He got no further, for Mary burst out, "If tha thinks we can be bowt by his brass, tha's another think comin', mister! Owd Illingworth's niwer done owt afore for us, an' we don't want his brass now!"

Grimstone realised at once he'd made a gaff and almost grovelled attempting to pacify her. He'd been well paid for this trip by Sir Abe and he knew he had to succeed. There'd be more money coming his way if he did. He tried another tack. He asked Mary to consider her nephew's future, his education.

"I'm sorry, Mrs Gibson," he began. "I didn't put that as well as I might have done." He dropped his voice to a sanctimonious pitch and looked suitably crestfallen. "This is a golden opportunity for the boy. Are you
going to sacrifice his future for past mistakes? He's a bright lad, a very bright lad by all accounts, and he'll go far with his grandfather's help. His future is what we must consider above all, Mrs Gibson. Not the past."

His voice had a hypnotic effect and she quietened down. In her heart of hearts she knew he was right, but she said nothing and in the long silence which followed, the ticks of the clock on the mantelpiece grew louder and louder. Mary's grip on John's shoulder grew tighter and he glanced up at her. She'd lost her high colour and had gone quite pale.

The lawyer strolled across to the window and stared out, letting the silence weigh on her, for he knew what answer she'd give. The other two heard his heavy breathing as he stared dully across the street and smoothed down his hair for the umpteenth time. The curtain at the house opposite fluttered then closed as the spinsters were caught peeking across the street. Grimstone smiled quietly to himself.

When Mary had recovered sufficiently, she spoke not to Grimstone, but to her nephew. "Tha's heard what he's said, John. Does tha want to go?" she asked sadly.

He held her hand, for the skull-faced lawyer had turned and was looking keenly at him. He bit his lip then said, "I want to stay here, auntie. I don't want to leave Joe and yourself - ever!"

Mary breathed freely again. "There!" she said triumphantly. "Tha has it frae his own lips. Blood's thicker ner water. Tha ought to knaw that. Tell it to owd Illingworth."

It threw Grimstone, who fiddled with his tie and chewed his forefinger. He was desperate, yet he flashed his yellow smile. "You're quite right, Mrs Gibson. Blood is thicker than water. Surely you'll allow the boy to see his grandfather, his own flesh and blood, now and again? Sir Abe dearly wants to see the lad now that he's lost his own son, his only child. He's nobody now but the lad by your side."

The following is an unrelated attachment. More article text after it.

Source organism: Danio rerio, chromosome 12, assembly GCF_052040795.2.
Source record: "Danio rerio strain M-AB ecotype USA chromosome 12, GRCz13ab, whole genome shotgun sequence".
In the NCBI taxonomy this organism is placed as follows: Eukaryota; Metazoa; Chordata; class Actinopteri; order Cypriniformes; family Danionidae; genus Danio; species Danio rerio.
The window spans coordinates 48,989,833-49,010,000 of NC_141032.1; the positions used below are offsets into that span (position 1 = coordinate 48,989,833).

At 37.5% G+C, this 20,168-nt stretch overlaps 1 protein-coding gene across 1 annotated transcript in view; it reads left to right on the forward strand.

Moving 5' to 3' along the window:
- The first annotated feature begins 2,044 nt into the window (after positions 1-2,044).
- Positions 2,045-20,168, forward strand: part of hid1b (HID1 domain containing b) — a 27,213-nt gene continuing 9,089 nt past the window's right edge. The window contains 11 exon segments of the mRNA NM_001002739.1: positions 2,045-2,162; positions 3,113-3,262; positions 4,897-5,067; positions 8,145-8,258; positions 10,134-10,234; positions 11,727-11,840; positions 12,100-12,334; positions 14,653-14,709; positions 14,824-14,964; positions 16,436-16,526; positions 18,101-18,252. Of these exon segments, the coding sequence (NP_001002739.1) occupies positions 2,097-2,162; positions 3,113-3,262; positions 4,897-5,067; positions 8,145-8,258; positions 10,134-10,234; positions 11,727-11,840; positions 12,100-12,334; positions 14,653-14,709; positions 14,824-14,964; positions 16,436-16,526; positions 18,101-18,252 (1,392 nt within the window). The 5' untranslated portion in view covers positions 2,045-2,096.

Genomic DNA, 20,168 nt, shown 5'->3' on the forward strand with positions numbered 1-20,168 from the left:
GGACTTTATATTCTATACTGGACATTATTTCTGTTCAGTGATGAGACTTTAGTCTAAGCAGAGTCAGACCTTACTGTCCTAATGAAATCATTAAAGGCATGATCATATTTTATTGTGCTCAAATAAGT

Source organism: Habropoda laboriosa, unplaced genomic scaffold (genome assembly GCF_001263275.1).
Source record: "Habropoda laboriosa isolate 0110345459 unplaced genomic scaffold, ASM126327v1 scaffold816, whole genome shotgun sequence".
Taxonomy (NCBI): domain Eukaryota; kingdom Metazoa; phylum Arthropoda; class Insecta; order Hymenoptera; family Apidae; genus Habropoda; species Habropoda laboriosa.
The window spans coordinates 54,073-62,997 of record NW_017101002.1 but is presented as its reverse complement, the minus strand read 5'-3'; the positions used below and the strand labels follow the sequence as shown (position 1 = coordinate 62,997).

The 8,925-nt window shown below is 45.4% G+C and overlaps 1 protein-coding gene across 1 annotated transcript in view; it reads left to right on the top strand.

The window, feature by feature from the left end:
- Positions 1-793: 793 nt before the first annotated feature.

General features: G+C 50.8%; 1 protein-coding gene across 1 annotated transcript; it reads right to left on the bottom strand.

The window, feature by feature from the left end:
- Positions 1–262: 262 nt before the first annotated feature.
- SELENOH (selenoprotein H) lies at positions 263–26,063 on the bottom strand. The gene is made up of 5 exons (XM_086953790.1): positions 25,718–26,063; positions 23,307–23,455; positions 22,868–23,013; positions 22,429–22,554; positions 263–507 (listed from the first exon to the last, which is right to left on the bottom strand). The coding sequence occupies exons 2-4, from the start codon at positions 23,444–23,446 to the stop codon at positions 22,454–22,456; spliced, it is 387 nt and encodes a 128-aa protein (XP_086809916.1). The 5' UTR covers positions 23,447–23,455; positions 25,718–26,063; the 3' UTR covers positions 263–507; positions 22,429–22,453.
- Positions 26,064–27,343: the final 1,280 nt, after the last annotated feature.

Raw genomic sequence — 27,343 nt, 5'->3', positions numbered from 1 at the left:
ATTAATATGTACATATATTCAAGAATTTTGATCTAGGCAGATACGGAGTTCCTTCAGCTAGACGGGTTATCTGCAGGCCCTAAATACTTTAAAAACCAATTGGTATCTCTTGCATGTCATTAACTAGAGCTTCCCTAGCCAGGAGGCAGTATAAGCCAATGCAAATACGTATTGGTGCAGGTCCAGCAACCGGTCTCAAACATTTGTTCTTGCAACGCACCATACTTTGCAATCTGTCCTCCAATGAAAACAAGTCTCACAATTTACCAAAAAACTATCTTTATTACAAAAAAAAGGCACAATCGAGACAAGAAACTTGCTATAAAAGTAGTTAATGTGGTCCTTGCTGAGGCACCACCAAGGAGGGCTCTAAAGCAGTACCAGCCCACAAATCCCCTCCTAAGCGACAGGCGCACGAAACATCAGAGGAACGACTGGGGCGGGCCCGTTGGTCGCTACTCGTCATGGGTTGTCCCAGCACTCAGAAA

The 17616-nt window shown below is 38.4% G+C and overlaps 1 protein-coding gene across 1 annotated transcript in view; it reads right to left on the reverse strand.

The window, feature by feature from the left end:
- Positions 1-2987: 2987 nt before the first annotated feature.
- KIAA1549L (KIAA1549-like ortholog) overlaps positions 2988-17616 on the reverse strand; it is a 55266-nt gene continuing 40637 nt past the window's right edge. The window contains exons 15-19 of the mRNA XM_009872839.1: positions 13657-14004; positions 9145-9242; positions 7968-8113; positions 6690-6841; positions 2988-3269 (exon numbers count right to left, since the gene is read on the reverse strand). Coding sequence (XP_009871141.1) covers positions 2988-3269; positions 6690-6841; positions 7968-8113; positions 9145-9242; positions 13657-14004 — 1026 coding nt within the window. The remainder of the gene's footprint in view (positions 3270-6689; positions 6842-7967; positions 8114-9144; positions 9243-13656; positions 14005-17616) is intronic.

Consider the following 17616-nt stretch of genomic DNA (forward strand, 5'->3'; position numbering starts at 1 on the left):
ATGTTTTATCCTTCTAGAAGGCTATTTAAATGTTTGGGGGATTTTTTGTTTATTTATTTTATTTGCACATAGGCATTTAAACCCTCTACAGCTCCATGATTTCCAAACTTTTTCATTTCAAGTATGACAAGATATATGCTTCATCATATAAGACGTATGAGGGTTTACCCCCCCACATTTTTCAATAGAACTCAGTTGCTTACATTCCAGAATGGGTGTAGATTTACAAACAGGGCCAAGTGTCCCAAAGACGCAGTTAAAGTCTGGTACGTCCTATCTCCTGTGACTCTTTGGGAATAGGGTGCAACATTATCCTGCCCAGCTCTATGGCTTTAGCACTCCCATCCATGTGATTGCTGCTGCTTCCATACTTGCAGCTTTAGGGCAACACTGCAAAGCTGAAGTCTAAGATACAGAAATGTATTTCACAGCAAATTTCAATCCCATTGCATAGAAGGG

He continued the smooth-talk, playing on the old man's grief and loneliness, till in the end Mary agreed to let the boy visit him and the lawyer sighed with relief. He smiled at her, but as he turned gave John Greenwood a snaky look. He'd been made to grovel and Grimstone was good at that if need be, but he hated those he grovelled to.

Before he left, he asked Mary to sign a receipt. It was for some personal effects Sir Abe had instructed him to give her. They'd belonged to his son and among them was the locket with Helen Greenwood's photo in. When Grimstone left and John had gone to do his homework, she opened the packet and was moved to tears. She was still looking at the photo when her husband Joe came in from work.

He was a huge man and filled their tiny living room. He reeked of the foundry as she reeked of the mill, adding to the pungent flavour of the room. Having greeted her he made for the scullery to take off his overalls and work-shirt, hanging them behind the door and stripping himself to the waist to scrub up. The smell of the workplace was replaced with the tang of carbolic soap and much scrubbing and blowing, and while he was washing, Mary told him about Grimstone's visit. Then she set out his tea and called John down.

Her husband came into the living room clad in a clean shirt and pair of trousers and his slippers, sitting at table next to his nephew. "So Abe Illingworth's taken an interest in ahr John at long last," he said in his slow deliberate way, casting a sideways glance at John Greenwood.

"T'lawyer said t' owd man wanted him ower at his place, but John said he wouldn't leave us," she replied. "He's taken his lad's death very badly." Joe grunted and began his tea, ramming a great chunk of meat pie into his mouth and chewing fiercely.

Mary let him eat. Both of them were watched anxiously by their nephew. The boy had learned from his aunt all that business between his uncle and grandfather before he was born. He wondered how Joe would take the news now. "T'lawyer said owd Illingworth were very sorry for all that happened in the past. He wants bygones to be bygones now his lad's dead. He's got nobody else, only ahr John," Mary continued.

"It follows," Joe said and fell silent. He didn't want to say much in front of the boy, but he did agree to let him see Sir Abe. He owed it to John Illingworth, he said.

They both made a good deal more fuss over their nephew that night and he heard them talking long after he'd gone to bed, which was unusual for his aunt and uncle. His mind was racing for he'd heard a great deal about Sir Abe Illingworth one way or another. He was a school governor for starters and sat with all the big-wigs at Speech Day each year. He'd even had a prize presented to him by the old man and had wondered then why he stared so at him. Now, it turned out he was his grandfather! One part of him was curious and wanted to see him, but the other part was frightened to death.